This could be things like providing herbs for them to pick at or ensuring that there are places for your chickens to perch in your coop.

 

Providing environmental activities for your chickens helps to keep them happy and helps keep them from developing bad habits.

 

Predator Proof Your Coop

I’ve seen way too many urban chicken owners get burned because they didn’t predator proof their coop. They thought there weren’t chicken predators in the city.

 

While you might not have to worry about chicken predators like raccoons or possums in the city, you do need to worry about cats, dogs and any other animals that might be “interested” in your chickens. Always make sure that your coop is predator proof so you can keep your chickens safe.

 

Dogs can be another problem for those raising chickens in the city. If you have a pet dog they can be just a little bit too interested in your chickens and that can cause huge problems.

 

My number one tip is to keep your chickens and dogs separate. Even the best behaved dogs might get curious and ANY dog has the potential to seriously injure your chickens (even little dogs), so I recommend that you just keep them apart if you think there’s a chance your dog might play too rough with your chickens.

 

Make Sure Neighbors Are On Board

Many of the readers I get messages from are concerned about their neighbors getting upset because they have chickens. Honestly, as long as you don’t have a rooster, it very unlikely that anyone will know you have chickens at all!

 

In fact, I know someone who was raising chickens in the middle of a neighborhood for years and his neighbors didn’t even realize they were there! Hens can be very quiet!

 

I keep my coop super clean so it doesn’t smell as bad, and hens aren’t typically noisy. In fact, I think dogs are 10 times more annoying for neighbors than chickens could ever be!

 

Most chickens are docile, quiet, and pretty well-behaved from my experience. And trust me the second your neighbors try some of your chickens’ delicious eggs they won’t complain. In fact, they’ll probably want to get chickens of their own!

 

I always recommend that you check your cities’ ordinances and policies about chickens to be sure you know the rules about raising chickens in your area. Some cities might limit the number of chickens you can own based on how big your backyard is. Check it out to be sure!

 

Do you have experience with raising urban chickens? I’d love to hear about it in the comments below!




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5 Herbs Every Chicken Mama Needs This Winter

5 Herbs Every Chicken Mama Needs This Winter

While there are a lot of herbs that are great for your backyard chickens, there are a few that are very important during the fall and winter months.

 

Their tiny bodies have to work hard to stay warm and healthy during the winter, and while a good layer feed is ALWAYS the basis of any healthy diet, you don’t need to stop there.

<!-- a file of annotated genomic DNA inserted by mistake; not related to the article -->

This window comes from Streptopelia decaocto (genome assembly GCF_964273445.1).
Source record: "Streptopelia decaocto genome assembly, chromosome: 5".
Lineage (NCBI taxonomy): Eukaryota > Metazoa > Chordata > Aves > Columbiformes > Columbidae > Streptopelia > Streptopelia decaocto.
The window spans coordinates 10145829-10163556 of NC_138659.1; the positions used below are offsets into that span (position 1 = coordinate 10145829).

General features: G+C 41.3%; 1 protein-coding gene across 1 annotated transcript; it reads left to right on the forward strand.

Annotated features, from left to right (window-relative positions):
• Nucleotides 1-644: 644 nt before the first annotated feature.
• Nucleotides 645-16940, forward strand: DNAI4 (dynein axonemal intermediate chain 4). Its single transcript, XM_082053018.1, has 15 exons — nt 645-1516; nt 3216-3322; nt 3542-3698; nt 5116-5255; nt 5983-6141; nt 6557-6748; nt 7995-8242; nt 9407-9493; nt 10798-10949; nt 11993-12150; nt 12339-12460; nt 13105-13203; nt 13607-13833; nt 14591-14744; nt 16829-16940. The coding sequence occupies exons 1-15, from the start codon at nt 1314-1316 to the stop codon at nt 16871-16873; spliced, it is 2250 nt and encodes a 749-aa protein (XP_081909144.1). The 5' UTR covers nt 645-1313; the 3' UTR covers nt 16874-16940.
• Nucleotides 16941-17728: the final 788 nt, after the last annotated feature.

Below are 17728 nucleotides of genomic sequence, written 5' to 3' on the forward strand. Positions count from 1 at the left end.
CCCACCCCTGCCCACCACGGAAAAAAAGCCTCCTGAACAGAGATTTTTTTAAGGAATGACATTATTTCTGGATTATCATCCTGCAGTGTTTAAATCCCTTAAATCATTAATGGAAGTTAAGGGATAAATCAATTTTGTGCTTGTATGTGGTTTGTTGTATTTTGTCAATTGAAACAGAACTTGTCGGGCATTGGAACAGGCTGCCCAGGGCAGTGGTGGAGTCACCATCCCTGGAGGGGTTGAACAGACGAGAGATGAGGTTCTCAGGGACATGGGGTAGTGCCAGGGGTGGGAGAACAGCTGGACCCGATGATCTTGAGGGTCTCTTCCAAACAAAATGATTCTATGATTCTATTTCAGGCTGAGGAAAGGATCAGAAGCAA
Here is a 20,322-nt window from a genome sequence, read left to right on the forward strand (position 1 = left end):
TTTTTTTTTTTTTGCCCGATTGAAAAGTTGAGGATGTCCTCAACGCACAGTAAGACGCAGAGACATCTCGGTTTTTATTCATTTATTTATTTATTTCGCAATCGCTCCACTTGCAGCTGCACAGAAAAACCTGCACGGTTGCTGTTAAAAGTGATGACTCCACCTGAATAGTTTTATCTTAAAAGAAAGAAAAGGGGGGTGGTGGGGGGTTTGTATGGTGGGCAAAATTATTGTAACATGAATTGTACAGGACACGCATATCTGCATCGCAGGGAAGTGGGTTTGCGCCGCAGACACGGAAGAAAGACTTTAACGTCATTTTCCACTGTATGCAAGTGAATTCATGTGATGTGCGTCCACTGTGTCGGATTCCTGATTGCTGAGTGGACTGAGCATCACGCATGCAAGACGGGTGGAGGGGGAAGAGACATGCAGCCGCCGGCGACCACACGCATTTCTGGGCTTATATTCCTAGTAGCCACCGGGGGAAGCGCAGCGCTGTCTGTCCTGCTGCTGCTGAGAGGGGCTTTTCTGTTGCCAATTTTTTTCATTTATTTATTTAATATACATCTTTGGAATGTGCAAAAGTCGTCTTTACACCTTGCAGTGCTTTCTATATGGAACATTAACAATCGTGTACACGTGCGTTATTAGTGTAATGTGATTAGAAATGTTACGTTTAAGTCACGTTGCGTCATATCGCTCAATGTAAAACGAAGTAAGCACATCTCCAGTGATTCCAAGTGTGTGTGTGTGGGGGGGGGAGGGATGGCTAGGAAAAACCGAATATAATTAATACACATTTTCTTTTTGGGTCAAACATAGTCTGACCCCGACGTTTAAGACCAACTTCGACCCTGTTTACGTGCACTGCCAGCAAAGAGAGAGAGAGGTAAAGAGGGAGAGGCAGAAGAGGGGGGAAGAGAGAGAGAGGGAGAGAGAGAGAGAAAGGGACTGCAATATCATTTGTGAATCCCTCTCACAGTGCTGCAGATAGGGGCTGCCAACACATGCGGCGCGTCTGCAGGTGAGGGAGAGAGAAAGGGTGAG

There’s herbs you can provide your chickens that’ll support healthy immune system functions – which is especially important when the mercury dips!

 

Here’s the top 5 herbs you should keep handy!

 

Oregano

Oregano is one of my favorite herbs for backyard chickens. It supports healthy immune systems, and hens love to GOBBLE down the little green flecks.

 

You can offer fresh or dried oregano – both are great – and you’ll want to use the leaves of the oregano plant. Mix with their feed, offer separately, OR make a “tea” by immersing them in water.

 

Whenever we have a chicken or duck that needs some extra TLC, I turn first to oregano!

 

You can find oregano for your chickens here: Oregano for Backyard Chickens

Echinacea

Without a doubt, you’ve heard of echinacea!

 

Echinacea has been used traditionally to support healthy immune system functions for centuries, and it’s a great herb for your chickens, too!

 

You can use the leaves or the roots of the echinacea plant – while the roots are more powerful, they’re also more expensive. Chickens love picking at the leaves!

 

It’s easiest to mix echinacea with their feed or use it as a top dress. If your chickens aren’t sure what to do, add an extra treat such as mealworms or dried river shrimp to the mix – your flock will quickly figure it out!

 

To make it easier for chicken owners to get echinacea, we’ve included it in my herbal blend StrongHen (TM). Wherever you buy echinacea, be sure it’s 100% pure!

 

 

Calendula

Calendula is not only good for giving your eggs the perfect golden yolk, but it’s also great to offer your hens during the winter months. In fact, it’s a bit of a “superherb” that’s used in traditional herbalism for many things: to support skin, immune system functions, healthy digestion, and more!

 

As a bonus, it smells DIVINE.

 

The beta carotenes that gives these flowers their pretty yellow petals are also super healthy nutrients for your hens. Calendula has some antimicrobial properties, and is packed with many other vitamins that will help your flock be healthier during the cold winter months.